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merely complains that he was not advised of his right to counsel. It may be added here that after Haines was informed that what he said could be used against him, he told the interrogating officer, "you ask the questions. I will answer them."
The appellant also avers that there was error in admitting the testimony of a psychiatrist. The record shows that the psychiatrist's testimony was competent rebuttal of the defendant's testimony as to why he carried a firearm into court. The one question to the psychiatrist which was objected to by defendant's counsel as leading was withdrawn before the psychiatrist answered it.
Haines alleges in addition that he was denied a constitutional right to have witnesses called to testify in his behalf. His trial counsel testified at the hearing that certain character witnesses were not obtainable. The record reveals, however, that Haines did have several character witnesses testify in his behalf, and there is nothing to suggest that the unobtainable character evidence would have, or could have, changed the result.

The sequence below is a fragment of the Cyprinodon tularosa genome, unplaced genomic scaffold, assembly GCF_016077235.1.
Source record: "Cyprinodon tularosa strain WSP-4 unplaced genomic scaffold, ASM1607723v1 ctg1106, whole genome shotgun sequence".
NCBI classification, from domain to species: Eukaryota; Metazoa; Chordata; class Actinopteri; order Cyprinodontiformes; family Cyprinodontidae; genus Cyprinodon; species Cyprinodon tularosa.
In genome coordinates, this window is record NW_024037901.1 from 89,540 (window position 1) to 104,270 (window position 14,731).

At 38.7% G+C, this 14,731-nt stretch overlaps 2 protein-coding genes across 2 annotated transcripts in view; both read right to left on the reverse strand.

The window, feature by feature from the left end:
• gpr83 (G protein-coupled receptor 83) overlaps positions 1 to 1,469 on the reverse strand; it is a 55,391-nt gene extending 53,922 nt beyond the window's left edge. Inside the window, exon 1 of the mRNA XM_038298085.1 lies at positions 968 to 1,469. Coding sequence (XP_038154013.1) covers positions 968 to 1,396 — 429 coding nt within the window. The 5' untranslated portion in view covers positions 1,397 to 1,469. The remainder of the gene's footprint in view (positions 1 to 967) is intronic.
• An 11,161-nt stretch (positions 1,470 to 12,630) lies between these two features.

As stated by Judge Sheely in his opinion dismissing a prior petition for writ of habeas corpus, which opinion we affirmed per curiam (Com. ex rel. Haines v. Banmiller, 393 Pa. 439, 143 A.2d 661, cert. den., 358 U.S. 868, 79 S. Ct. 101, 3 L. ed. 2d 100): "He also alleged that he was denied the right to subpoena witnesses, but at the hearing he admitted that no one denied him this right. He testified that he asked his lawyer to get three character witnesses from Waynesboro and that the lawyer told him he had subpoenaed these three and eight more. Only three character witnesses appeared at the trial and two of these were not the ones he sent for, although he admits they were good witnesses. No request was made to the court to issue process to bring in the other witnesses and no motion
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was made for a continuance because of the absence of witnesses. There is no merit in this contention."